Muskeg is a nutrient-poor peatland characterized by acidic, saturated peat, and scattered or clumped, stunted conifer trees set in a matrix of sphagnum mosses and ericaceous shrubs. Black spruce (Picea mariana) and tamarack (Larix laricina) are typically the most prevalent tree species. The community primarily occurs in large depressions on glacial outwash and sandy glacial lakeplains. Fire occurs naturally during periods of drought and can alter the hydrology, mat surface, and floristic composition of muskegs. Windthrow, beaver flooding, and insect defoliation are also important disturbance factors that influence species composition and structure.


Global Rank: G4G5 - Rank is uncertain, ranging from apparently secure to secure

State Rank: S3 - Vulnerable

A photo of the Muskeg natural community type
Photo by Joshua G. Cohen
All Muskeg Photos

Landscape Context

Muskegs primarily occur on broad, flat areas or mild depressions of glacial outwash and glacial lakeplains but can also be found in large depressions on pitted outwash and moraines. Peatlands occurring on former glacial lakebeds and drainageways tend to be more extensive than kettle peatlands, which are limited in area by the size of the glacial ice-block that formed the basin. Muskegs within large wetland complexes typically occur adjacent to other peatland communities, often grading into bog, patterned fen, poor fen, poor conifer swamp, and/or rich conifer swamp. More minerotrophic systems such as northern fen, northern shrub thicket, northern wet meadow, rich conifer swamp, and hardwood-conifer swamp can occur along the outer margins of muskegs where groundwater seepage from the adjacent uplands is prevalent. Muskegs frequently occur adjacent to lakes and meandering streams (usually less than third order), which often weave along the margins of muskegs and through the adjoining minerotrophic wetlands. Upland community types that often occur adjacent to muskegs include dry northern forest, dry-mesic northern forest, and mesic northern forest. Sandy ridges dominated by white pine, red pine, and/or jack pine often occur within peatland complexes, especially in the eastern Upper Peninsula where these low ridges represent former transverse dunes.


The organic soils of muskegs are composed of peat, which forms a continuous mat ranging in thickness from one to eight meters but is typically one to three meters deep and overlays sand. The depth of peat and soil moisture increases with peatland age and can vary within a site. Peat depth is typically greatest near the center of a peatland and decreases toward the margin or in areas with groundwater influence. The rooting zone within muskegs is quite shallow, typically confined to the uppermost 15 cm of the surface peat, where there is sufficient oxygen to maintain aerobic respiration. The surface peats of muskegs are dominated by saturated fibric peat, which is loosely compacted and spongy, contains partially decomposed sphagnum moss with fragments of wood and occasionally sedge, and like the surface water, is extremely acidic, cool, and characterized by low nutrient availability and low oxygen levels. Peat composition changes with depth and varies with the successional history of a given peatland. Generally, fiber content and hydraulic conductivity decrease with depth. Deep humidified peats can effectively seal basins and create a perched water table.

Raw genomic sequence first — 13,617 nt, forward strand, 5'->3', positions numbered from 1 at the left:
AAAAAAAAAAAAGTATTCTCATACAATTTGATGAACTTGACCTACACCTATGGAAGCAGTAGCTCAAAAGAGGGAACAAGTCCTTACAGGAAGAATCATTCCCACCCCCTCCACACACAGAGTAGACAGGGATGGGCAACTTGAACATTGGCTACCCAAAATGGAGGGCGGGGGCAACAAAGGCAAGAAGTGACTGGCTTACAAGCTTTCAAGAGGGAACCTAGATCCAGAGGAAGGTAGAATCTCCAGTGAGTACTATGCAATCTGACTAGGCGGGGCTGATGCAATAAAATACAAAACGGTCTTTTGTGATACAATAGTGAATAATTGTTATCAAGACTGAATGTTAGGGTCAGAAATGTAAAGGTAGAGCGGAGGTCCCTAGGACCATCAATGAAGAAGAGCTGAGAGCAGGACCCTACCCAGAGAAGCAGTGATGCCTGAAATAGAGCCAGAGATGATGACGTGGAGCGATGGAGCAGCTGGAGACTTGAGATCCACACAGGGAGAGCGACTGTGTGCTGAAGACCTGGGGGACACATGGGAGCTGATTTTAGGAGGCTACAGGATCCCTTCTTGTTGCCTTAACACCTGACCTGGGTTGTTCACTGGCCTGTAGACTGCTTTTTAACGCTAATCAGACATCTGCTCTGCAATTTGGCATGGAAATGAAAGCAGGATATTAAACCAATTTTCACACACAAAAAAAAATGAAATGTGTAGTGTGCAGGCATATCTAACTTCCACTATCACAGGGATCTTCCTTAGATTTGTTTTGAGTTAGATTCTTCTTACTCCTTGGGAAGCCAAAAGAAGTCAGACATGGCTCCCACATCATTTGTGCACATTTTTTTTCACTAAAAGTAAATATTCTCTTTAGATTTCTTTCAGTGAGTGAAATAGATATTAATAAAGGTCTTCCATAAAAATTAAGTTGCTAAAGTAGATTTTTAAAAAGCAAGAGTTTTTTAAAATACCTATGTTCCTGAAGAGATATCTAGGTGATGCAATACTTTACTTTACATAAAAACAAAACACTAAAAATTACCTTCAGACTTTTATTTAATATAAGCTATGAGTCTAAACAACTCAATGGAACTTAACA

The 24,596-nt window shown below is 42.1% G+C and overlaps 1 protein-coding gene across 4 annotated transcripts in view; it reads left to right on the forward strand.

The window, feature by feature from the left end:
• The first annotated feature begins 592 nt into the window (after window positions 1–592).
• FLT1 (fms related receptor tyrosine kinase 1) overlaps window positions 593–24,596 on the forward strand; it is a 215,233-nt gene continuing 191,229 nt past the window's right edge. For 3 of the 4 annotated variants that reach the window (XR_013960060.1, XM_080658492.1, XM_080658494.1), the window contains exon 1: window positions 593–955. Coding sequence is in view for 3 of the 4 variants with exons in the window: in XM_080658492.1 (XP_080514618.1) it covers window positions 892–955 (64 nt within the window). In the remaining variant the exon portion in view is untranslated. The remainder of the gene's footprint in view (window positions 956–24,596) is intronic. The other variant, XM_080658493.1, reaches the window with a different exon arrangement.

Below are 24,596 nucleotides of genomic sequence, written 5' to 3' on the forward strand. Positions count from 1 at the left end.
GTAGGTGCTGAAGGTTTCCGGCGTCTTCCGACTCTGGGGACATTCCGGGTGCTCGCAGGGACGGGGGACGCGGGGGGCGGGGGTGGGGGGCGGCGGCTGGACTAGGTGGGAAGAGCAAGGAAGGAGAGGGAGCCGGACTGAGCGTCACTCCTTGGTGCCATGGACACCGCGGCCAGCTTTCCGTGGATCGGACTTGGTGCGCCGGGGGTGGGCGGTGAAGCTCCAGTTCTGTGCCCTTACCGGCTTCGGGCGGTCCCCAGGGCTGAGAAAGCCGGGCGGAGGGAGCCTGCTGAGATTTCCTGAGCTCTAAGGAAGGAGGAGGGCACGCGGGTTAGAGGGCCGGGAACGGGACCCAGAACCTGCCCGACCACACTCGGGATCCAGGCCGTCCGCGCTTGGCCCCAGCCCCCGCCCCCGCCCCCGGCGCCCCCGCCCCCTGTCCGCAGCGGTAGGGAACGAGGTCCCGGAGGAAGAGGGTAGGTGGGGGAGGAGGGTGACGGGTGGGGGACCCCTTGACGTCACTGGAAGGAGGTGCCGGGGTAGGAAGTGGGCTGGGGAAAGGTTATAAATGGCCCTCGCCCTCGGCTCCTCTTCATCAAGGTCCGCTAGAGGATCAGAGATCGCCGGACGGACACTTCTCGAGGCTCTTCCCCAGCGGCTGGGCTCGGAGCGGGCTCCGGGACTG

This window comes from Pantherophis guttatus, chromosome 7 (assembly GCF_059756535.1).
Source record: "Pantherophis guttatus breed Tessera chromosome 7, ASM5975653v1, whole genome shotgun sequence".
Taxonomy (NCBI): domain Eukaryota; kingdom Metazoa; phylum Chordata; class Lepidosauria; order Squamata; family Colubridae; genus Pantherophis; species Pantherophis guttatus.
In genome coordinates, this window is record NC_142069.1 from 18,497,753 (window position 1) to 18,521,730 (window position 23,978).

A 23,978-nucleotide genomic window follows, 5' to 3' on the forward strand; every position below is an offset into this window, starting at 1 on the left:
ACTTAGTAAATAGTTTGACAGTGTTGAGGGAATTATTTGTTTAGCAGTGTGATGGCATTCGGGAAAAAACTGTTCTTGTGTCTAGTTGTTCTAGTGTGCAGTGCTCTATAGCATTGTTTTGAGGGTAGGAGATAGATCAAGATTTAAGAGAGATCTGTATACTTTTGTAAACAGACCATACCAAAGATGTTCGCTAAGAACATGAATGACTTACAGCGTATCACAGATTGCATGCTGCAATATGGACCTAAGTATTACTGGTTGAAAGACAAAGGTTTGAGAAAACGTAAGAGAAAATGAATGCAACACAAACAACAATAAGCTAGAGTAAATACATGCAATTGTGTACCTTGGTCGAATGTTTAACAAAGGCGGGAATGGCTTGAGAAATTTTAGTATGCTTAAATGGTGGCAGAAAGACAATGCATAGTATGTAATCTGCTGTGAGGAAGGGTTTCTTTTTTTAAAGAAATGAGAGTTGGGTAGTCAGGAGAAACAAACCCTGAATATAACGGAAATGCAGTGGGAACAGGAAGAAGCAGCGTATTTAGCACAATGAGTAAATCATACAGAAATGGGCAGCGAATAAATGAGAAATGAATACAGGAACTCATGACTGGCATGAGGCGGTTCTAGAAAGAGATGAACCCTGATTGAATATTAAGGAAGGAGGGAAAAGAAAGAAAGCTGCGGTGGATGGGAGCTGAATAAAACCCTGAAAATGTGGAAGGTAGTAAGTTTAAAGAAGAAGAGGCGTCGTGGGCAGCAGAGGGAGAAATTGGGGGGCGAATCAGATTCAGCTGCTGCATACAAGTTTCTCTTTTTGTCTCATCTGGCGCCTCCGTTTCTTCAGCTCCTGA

Natural Processes

Muskegs are ombrotrophic to weakly minerotrophic peatlands, receiving inputs of water and nutrients primarily from ion-poor precipitation. Saturated and inundated conditions inhibit organic matter decomposition and allow for the accumulation of peat. Under cool, anaerobic, and acidic conditions, the rate of organic matter accumulation exceeds organic decay. Once sphagnum mosses become established on the peat mat, they maintain and enhance saturated, acidic, and cool conditions, which in turn promote continued peat development.

Development and expansion of peatlands occur via two distinct processes: lake-filling and paludification. Lake-filling occurs in small lakes with minimal wave action, where gradual peat accumulation results in the development of a peat mat that can fill the basin or occur as a floating mat or grounded mat. Paludification is the blanketing of terrestrial systems (often forests) by the overgrowth of sphagnum mosses and peatland vegetation. Paludified peatlands typically develop on flat areas, especially lakeplains, where peat builds vertically and spreads horizontally. The lateral expansion of peatland into forested systems can lead to the conversion to muskeg since thick sphagnum mats can limit tree establishment and growth. For both lake-filling and paludification, peat accumulates above the water table and the peatland becomes isolated from the influence of groundwater.

Once established, muskeg can persist for hundreds of years given stable hydraulic conditions and the lack of fire, which can burn the canopy and organic soils. Fire, which is an infrequent but important disturbance factor within peatlands, controls plant population dynamics by initiating and terminating succession. Estimates of fire return intervals for forested peatlands range widely from over a hundred to several hundred years in fire-prone landscapes to several hundred to over a thousand years for muskegs embedded within fire-protected landscapes. Fire severity and frequency in muskegs are closely related to climatic change and fluctuations in water level. Prolonged periods of drought and lowered water table can allow the surface peat to dry out sufficiently to burn, killing existing vegetation and occasionally exposing mineral soil. Low-severity surface fires in open peatlands can contribute to their maintenance by killing encroaching trees, promoting sprouting of ericaceous shrubs, and minimally impacting sphagnum moss cover.